A tangent that stems from this train of thought leads us to the question of perceptions of love, and why they matter. Vulnerability demands a lot of a person, comprises putting themselves both literally and figuratively at their mercy and hoping there’s no need to photocopy our hearts as we do this. In a world where heartbreaks abound and emotional displays are considered more and more as indications of frailty, the instinct reaction is to abhor all forms of vulnerability, to build a fortress around our hearts at an attempt to guard them. This default reaction is fast becoming the norm, and is reinforced both by the increasing rates of ‘character developments’ and the widespread view that both feeling and expressing love, and in extension vulnerability, is the shortest route to hurt. This both forms and enhances the perception that ‘mapenzi ni ya kuchezewa chini’ (lie low like an envelope while in love) and that hearts shouldn’t just be handed over like bursaries. It is from such events that folks out there have decided that the new normal is staying dangerous, also christened ‘staying Taliban’. Given that we are social beings, to whom the approval of our peers matters, we are bound to feel the need to live up to this widespread notion of love in some way.


Building fortresses around our heart does two things though: keeps people out, and also keeps us from people. In a bid to protect our hearts, we end up depriving them the very thing that sustains them: affection and connection; we go against the very reasons why we have hearts in the first place (that is apart from pumping blood). Denying an inherent part of our nature does not make it any less existent, fighting the need to connect does not in any way diminish the deep most desire to have a person or people with whom the symphonies of our hearts resonate. Any attempt to fight this need to be vulnerable is thus a fight against our very natures, a bout between an amateur boxer and Mohammed Ali; an assured loss. A fight against being vulnerable is in its core a feeble attempt to fight for control because of the fear of letting go, an analogy akin to a sailor who though the desire to conquer new lands and discover archipelagoes, is afraid of leaving the shore.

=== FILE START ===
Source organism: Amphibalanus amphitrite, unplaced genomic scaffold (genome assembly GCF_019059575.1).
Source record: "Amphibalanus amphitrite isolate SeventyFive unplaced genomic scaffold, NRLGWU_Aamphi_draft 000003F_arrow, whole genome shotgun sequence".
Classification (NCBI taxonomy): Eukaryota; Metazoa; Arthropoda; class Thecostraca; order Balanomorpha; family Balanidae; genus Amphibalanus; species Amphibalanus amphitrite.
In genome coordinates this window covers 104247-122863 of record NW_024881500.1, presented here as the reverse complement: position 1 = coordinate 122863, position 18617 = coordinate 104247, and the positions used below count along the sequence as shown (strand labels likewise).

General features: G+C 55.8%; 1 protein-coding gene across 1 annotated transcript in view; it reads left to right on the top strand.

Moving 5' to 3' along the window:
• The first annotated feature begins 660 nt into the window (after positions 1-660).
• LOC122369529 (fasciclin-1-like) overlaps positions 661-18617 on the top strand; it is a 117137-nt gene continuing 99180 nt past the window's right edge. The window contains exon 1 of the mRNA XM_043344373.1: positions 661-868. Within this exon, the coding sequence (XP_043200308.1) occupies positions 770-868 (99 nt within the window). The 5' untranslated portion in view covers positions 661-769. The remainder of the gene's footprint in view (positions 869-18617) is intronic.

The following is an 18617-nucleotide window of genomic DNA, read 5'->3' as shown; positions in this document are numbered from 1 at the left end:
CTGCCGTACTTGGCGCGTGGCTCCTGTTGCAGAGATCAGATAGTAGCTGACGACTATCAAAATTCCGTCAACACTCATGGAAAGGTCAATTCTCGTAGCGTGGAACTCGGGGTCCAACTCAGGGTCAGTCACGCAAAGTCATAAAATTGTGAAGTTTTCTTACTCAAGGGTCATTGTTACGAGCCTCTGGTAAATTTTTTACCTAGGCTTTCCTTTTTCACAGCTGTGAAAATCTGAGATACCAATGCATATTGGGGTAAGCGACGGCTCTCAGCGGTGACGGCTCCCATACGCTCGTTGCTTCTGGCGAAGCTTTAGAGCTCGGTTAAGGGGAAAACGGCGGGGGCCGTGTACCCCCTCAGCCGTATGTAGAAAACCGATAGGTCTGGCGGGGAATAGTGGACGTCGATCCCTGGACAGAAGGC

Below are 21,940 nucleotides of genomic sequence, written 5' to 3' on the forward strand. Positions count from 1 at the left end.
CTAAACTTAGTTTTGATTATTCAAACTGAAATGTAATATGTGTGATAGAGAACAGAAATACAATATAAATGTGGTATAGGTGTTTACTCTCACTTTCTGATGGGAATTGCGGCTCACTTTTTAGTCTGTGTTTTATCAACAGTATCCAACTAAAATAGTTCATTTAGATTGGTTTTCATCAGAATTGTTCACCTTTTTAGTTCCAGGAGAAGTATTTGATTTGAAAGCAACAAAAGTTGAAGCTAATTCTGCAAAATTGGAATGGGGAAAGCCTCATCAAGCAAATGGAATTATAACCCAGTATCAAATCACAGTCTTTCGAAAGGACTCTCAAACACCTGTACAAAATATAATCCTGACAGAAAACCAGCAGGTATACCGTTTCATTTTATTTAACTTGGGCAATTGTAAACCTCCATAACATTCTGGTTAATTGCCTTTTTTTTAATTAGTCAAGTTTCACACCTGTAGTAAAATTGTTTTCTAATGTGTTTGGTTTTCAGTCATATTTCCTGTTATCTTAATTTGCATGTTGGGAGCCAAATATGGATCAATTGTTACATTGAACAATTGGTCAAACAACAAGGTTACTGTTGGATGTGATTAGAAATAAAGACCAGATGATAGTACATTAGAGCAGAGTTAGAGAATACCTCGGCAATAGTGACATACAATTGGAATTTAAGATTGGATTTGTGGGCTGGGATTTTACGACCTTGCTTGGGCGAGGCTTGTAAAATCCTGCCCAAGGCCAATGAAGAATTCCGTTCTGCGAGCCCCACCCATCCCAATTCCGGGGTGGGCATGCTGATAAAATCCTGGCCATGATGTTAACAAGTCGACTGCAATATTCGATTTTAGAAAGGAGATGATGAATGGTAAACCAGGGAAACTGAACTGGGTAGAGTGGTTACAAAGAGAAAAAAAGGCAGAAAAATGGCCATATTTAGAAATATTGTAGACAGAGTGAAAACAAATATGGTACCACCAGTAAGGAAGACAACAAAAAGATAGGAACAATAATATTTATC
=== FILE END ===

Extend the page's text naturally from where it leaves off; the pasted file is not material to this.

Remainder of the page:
Vulnerability does not come easy. But Cristiano didn’t just come from playing ‘ligi mless’ (estate football) to being doing step-overs and dizzying runs around defenders. Vulnerability, like all good things, involves putting ourselves out there, practicing it and taking a chance on both ourselves and others, giving when you can only hope that the magnitude of that gesture will be clear to the recipient. Vulnerability is not a mark of weakness, but rather a show of strength, because it forces us to acknowledge a part of our nature that’s easier hidden, and not only to acknowledge it but also embrace and nurture it. It is a contract between ourselves and our humane side: a promise to let our humanity show without a guarantee that it is not going to be abused, and even when that happens, we shall strive to try again when the sun rises.
Well, although the road not taken is not easy, it also doesn’t have traffic jams. Mannu expressing his platitudes and undying love for Heather might not do his street credentials much good, but it sure does his heart a whole lot of good knowing that its owner embraces its higher metaphysical and lower physical functions ,and heeds yonder to its call not to be suppressed. Now, when my time comes to be in the position Mannu currently is, I shall make my street cred and ‘gangster points’ take back seat to my affections, let love be a hallmark of strength and not weakness, call her babe both publicly and privately, treat love as something to be embraced rather than be ashamed of, something I proudly did before The Berlin Conference when I was suddenly thrown off my sphere of influence but well, I don’t mind doing it again when the sun rises and we try again at the crack of dawn. And maybe at the end of it all, I shall say that ‘maisha imeanza kuwa nyororo’ while actually meaning it this time. That’s my take.

By Lincoln Oyugi

Just as Isaac Newton died a virgin, I'll die a writer!